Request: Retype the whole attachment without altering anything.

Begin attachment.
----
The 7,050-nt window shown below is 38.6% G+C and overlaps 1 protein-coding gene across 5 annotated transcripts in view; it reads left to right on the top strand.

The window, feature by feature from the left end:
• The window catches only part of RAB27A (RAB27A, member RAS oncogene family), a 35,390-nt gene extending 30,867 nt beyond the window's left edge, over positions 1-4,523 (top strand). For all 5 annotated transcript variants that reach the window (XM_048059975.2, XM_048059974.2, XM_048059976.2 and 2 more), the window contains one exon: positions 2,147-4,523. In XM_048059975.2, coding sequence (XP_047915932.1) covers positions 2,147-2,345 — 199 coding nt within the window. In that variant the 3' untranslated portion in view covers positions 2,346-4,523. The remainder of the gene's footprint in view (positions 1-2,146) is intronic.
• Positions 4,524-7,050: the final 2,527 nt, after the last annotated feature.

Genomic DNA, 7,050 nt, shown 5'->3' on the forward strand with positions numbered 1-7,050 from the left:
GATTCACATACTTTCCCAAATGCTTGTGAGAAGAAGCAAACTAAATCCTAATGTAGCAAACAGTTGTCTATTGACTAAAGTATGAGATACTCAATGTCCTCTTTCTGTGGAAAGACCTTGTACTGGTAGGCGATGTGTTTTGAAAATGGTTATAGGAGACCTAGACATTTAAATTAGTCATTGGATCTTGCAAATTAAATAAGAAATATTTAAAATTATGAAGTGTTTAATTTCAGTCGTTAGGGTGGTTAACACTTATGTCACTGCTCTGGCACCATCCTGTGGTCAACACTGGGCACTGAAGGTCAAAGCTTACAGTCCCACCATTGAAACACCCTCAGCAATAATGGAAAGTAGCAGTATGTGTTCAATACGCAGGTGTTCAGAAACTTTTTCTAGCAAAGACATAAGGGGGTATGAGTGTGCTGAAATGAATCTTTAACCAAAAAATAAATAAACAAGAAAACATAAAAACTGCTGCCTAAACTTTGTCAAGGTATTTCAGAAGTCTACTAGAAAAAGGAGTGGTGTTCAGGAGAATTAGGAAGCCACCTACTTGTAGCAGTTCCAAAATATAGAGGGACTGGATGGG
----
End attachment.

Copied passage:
The 7,050-nt window shown below is 38.6% G+C and overlaps 1 protein-coding gene across 5 annotated transcripts in view; it reads left to right on the top strand.

The window, feature by feature from the left end:
• The window catches only part of RAB27A (RAB27A, member RAS oncogene family), a 35,390-nt gene extending 30,867 nt beyond the window's left edge, over positions 1-4,523 (top strand). For all 5 annotated transcript variants that reach the window (XM_048059975.2, XM_048059974.2, XM_048059976.2 and 2 more), the window contains one exon: positions 2,147-4,523. In XM_048059975.2, coding sequence (XP_047915932.1) covers positions 2,147-2,345 — 199 coding nt within the window. In that variant the 3' untranslated portion in view covers positions 2,346-4,523. The remainder of the gene's footprint in view (positions 1-2,146) is intronic.
• Positions 4,524-7,050: the final 2,527 nt, after the last annotated feature.

Genomic DNA, 7,050 nt, shown 5'->3' on the forward strand with positions numbered 1-7,050 from the left:
GATTCACATACTTTCCCAAATGCTTGTGAGAAGAAGCAAACTAAATCCTAATGTAGCAAACAGTTGTCTATTGACTAAAGTATGAGATACTCAATGTCCTCTTTCTGTGGAAAGACCTTGTACTGGTAGGCGATGTGTTTTGAAAATGGTTATAGGAGACCTAGACATTTAAATTAGTCATTGGATCTTGCAAATTAAATAAGAAATATTTAAAATTATGAAGTGTTTAATTTCAGTCGTTAGGGTGGTTAACACTTATGTCACTGCTCTGGCACCATCCTGTGGTCAACACTGGGCACTGAAGGTCAAAGCTTACAGTCCCACCATTGAAACACCCTCAGCAATAATGGAAAGTAGCAGTATGTGTTCAATACGCAGGTGTTCAGAAACTTTTTCTAGCAAAGACATAAGGGGGTATGAGTGTGCTGAAATGAATCTTTAACCAAAAAATAAATAAACAAGAAAACATAAAAACTGCTGCCTAAACTTTGTCAAGGTATTTCAGAAGTCTACTAGAAAAAGGAGTGGTGTTCAGGAGAATTAGGAAGCCACCTACTTGTAGCAGTTCCAAAATATAGAGGGACTGGATGGG